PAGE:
I am sick and tired of plastic packaging. I hate throwing away empty packets and picturing them sitting unchanged in a landfill site for decades. I hate that plastic finds its way into the ocean, hurting and killing marine animals and washing up on beaches. I hate the apathy of corporations and governments, who prioritise money over the planet.
And I hate how difficult it is to opt out of this system. Some people are now living a zero-waste lifestyle, and I have nothing but admiration for them. I do buy loose fruit and veg where possible, and choose paper or glass packaging if available. But certain products like pasta and dried beans always come wrapped in unrecyclable plastic.
The packaging on many products is completely excessive. For example, fruit often comes in a plastic punnet wrapped in plastic netting. One supermarket near me even sells individual bulbs of garlic wrapped in netting! It’s absurd and unnecessary.
Though I do have a local health food shop which sells things loose, it’s considerably more expensive than shopping at the supermarket. Since I have no stable income, it’s not feasible for me to buy everything there. The same goes for my local greengrocers’, where many things are sold loose.
Then there’s the conflict between different types of ‘ethical’ product – for example, organic and FairTrade bananas often come in plastic packaging, whereas the loose ones are conventionally grown. It’s hard to know which ones to choose.
It’s not just food, of course – our entire culture is based around disposable and single-use products. But it’s generally simpler to replace non-food items with sustainable alternatives.
It’s not fair that the burden of making ethical choices falls on the consumer. People have busy lives, and many don’t have the time or money to go out of their way to make the best possible choices. Of course we should all do as much as we can, but we can’t choose ethical products if they aren’t available in the first place.
There’s no reason why the majority of things couldn’t be packaged in paper, cardboard or glass. Even a shift towards hemp plastics would be beneficial. But the sad truth is that industries won’t change unless their profits are threatened. The only way to get them to take notice is to kick up a fuss. Unfortunately, it seems like a lot of people either haven’t thought about it or don’t really care.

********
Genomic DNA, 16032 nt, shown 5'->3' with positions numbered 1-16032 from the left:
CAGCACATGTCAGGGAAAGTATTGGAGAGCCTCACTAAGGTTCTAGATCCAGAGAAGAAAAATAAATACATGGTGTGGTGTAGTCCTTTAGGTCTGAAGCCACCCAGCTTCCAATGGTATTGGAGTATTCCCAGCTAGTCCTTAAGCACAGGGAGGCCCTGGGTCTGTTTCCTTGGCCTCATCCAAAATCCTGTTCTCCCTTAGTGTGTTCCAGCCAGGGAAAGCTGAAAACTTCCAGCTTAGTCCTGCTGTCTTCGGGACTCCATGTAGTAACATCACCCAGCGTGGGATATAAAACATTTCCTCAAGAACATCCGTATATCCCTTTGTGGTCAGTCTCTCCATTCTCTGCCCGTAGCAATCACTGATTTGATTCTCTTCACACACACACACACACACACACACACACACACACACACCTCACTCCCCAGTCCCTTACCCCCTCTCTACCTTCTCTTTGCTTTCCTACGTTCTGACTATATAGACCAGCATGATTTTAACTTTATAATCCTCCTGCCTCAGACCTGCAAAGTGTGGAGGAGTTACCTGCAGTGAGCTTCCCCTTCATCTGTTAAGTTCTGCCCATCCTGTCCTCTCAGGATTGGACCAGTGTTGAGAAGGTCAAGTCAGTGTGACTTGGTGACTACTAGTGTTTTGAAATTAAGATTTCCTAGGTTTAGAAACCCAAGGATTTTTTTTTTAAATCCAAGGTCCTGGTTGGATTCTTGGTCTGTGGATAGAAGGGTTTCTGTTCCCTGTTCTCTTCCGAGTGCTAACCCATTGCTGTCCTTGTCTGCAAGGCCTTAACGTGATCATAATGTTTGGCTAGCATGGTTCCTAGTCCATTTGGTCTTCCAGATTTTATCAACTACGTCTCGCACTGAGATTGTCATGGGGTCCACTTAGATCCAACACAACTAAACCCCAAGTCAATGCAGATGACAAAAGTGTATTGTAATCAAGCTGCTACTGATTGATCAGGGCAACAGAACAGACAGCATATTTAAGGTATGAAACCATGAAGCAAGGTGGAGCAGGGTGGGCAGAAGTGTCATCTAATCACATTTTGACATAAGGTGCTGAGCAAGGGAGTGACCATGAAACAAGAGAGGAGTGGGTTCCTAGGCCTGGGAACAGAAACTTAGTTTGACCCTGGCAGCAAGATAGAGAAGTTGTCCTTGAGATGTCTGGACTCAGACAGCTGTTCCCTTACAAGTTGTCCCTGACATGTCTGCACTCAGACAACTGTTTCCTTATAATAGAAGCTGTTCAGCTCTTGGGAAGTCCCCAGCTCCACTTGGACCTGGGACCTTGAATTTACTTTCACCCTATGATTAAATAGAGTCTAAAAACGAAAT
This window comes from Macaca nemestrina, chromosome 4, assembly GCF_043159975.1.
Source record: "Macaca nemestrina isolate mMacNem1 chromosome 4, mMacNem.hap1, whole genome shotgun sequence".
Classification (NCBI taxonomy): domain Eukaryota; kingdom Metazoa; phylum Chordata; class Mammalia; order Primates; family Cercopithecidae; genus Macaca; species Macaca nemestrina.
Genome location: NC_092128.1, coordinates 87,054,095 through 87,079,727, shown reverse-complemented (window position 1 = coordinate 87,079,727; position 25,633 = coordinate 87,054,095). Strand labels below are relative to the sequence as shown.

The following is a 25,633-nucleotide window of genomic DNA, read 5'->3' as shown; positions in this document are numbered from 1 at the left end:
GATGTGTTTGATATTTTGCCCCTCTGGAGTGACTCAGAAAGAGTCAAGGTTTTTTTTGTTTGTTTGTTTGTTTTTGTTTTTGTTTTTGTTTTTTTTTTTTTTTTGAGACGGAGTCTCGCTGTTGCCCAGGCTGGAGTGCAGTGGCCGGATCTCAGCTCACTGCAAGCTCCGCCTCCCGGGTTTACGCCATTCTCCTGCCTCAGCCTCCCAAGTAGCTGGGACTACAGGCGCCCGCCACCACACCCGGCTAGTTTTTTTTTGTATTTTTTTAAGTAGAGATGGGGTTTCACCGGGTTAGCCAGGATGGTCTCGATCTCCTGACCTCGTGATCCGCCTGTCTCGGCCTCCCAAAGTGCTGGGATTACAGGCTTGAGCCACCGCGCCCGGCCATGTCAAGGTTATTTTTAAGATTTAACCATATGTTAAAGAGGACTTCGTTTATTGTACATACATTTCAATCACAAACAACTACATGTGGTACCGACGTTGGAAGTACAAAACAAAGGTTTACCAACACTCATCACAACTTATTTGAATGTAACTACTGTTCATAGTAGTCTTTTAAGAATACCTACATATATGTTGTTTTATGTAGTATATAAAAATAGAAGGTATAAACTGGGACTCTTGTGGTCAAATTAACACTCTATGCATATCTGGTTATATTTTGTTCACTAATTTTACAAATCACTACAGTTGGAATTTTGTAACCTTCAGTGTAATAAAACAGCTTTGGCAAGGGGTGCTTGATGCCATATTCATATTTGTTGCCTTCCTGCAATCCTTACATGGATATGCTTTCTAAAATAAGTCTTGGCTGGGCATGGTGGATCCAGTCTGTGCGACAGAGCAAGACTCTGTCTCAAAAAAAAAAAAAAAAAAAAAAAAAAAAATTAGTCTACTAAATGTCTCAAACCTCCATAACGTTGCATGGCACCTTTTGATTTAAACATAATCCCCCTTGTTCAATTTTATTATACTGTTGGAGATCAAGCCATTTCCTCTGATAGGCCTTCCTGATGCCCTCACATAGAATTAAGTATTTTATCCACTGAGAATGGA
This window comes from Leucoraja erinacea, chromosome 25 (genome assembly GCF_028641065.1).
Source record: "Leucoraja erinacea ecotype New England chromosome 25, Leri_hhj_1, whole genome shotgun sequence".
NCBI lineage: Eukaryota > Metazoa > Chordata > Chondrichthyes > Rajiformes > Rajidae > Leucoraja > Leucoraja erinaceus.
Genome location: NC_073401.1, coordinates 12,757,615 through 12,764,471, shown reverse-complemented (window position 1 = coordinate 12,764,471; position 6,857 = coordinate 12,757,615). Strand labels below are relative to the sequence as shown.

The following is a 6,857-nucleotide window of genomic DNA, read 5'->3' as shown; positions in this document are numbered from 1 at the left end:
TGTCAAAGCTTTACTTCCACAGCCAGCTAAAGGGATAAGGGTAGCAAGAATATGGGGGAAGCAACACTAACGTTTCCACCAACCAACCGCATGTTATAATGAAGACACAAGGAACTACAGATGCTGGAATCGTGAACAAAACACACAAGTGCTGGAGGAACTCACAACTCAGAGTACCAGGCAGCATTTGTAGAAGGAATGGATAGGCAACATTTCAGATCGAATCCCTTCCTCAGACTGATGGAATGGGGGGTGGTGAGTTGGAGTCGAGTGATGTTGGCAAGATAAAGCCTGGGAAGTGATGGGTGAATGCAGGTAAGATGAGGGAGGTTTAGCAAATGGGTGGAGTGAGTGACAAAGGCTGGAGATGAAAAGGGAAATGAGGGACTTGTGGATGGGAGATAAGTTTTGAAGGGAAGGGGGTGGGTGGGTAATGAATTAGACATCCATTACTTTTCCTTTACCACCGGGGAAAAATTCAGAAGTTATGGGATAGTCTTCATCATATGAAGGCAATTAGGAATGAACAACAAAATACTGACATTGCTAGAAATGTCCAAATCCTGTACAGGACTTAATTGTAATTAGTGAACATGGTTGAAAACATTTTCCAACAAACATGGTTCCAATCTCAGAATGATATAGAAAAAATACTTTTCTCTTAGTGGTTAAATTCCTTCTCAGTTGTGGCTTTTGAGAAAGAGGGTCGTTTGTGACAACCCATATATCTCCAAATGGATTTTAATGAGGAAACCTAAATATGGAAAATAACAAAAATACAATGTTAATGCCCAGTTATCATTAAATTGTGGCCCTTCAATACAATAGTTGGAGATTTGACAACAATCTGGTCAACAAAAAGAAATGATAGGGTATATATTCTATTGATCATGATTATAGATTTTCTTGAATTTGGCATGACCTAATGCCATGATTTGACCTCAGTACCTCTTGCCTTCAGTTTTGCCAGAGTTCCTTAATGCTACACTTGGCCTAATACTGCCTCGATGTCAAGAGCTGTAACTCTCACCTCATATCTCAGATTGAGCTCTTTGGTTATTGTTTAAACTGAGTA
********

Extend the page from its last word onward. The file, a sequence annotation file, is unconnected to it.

The issue of plastic waste may seem minor compared to all the other problems the world is facing, but it’s bigger than it seems. For example, there’s so much plastic in the oceans that a vortex of debris known as the Great Pacific Garbage Patch has formed. As most plastic isn’t biodegradable, it breaks down into smaller and smaller pieces which make the water appear cloudy. There are as many as 1.9 million pieces of plastic per square mile of the patch.
The implications are huge, with countless marine mammals dying after becoming tangled in discarded fishing nets, and other creatures dying after mistaking colourful plastic for food. Debris can also block sunlight, which threatens algae and plankton and thus disrupts the whole food web. Plastics also release harmful chemicals into the water when they break down, damaging the environment and human health.
Then there’s the environmental damage caused by the manufacture of plastics. Most are made of fossil fuels, and the manufacturing process releases carbon monoxide, dioxin and other pollutants. These can cause various diseases and illnesses in humans. The incineration of plastic also releases hazardous chemicals.
This is just the tip of the iceberg when it comes to the negative impact of plastics. More than anything, our use of plastic shows how little respect we have for our planet. It’s a symptom of a far bigger problem – humanity’s attitude towards nature and the environment.
Maybe we can’t all be zero-waste, but we aren’t powerless – there are various affordable ways to reduce the waste we produce. Becoming conscious of it is the first step; when you put something in the bin, think about where it will go afterwards. Most of us wouldn’t throw an empty packet onto the ground or into the sea, but that’s effectively what happens when we send things to landfill.
We can also be more conscious about what we buy – for example, if we get our kids cheap plastic toys, they’ll probably break and have to be thrown away. Wooden toys last longer, and biodegrade when eventually discarded.
I don’t mean to sound judgemental – after all, I still throw things away myself. I just think it’s very important to be aware of our impact. If we make more positive choices, corporations will sit up and take notice.
Do you think we have a responsibility to reduce our own waste, or should it be down to the government and individual companies? Leave a comment below.